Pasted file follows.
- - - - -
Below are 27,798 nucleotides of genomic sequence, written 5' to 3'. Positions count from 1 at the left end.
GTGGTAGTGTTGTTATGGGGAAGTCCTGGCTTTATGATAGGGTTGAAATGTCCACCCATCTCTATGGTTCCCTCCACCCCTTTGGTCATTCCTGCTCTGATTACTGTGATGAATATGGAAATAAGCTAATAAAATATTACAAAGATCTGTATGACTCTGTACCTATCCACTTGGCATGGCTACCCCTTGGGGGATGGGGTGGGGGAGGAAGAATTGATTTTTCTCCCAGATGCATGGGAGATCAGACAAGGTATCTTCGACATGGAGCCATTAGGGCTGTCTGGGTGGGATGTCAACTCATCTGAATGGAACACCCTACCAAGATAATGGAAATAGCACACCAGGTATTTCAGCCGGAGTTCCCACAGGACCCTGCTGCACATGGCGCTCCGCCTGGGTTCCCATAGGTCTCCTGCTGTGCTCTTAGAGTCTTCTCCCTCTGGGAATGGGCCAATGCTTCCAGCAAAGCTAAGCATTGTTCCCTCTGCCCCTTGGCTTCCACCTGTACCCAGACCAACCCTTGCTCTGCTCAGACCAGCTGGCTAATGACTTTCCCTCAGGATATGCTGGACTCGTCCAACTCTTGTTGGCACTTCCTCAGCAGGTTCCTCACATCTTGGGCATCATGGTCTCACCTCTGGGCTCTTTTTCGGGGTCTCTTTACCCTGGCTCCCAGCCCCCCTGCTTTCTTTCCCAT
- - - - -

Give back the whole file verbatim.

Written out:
Below are 27,798 nucleotides of genomic sequence, written 5' to 3'. Positions count from 1 at the left end.
GTGGTAGTGTTGTTATGGGGAAGTCCTGGCTTTATGATAGGGTTGAAATGTCCACCCATCTCTATGGTTCCCTCCACCCCTTTGGTCATTCCTGCTCTGATTACTGTGATGAATATGGAAATAAGCTAATAAAATATTACAAAGATCTGTATGACTCTGTACCTATCCACTTGGCATGGCTACCCCTTGGGGGATGGGGTGGGGGAGGAAGAATTGATTTTTCTCCCAGATGCATGGGAGATCAGACAAGGTATCTTCGACATGGAGCCATTAGGGCTGTCTGGGTGGGATGTCAACTCATCTGAATGGAACACCCTACCAAGATAATGGAAATAGCACACCAGGTATTTCAGCCGGAGTTCCCACAGGACCCTGCTGCACATGGCGCTCCGCCTGGGTTCCCATAGGTCTCCTGCTGTGCTCTTAGAGTCTTCTCCCTCTGGGAATGGGCCAATGCTTCCAGCAAAGCTAAGCATTGTTCCCTCTGCCCCTTGGCTTCCACCTGTACCCAGACCAACCCTTGCTCTGCTCAGACCAGCTGGCTAATGACTTTCCCTCAGGATATGCTGGACTCGTCCAACTCTTGTTGGCACTTCCTCAGCAGGTTCCTCACATCTTGGGCATCATGGTCTCACCTCTGGGCTCTTTTTCGGGGTCTCTTTACCCTGGCTCCCAGCCCCCCTGCTTTCTTTCCCAT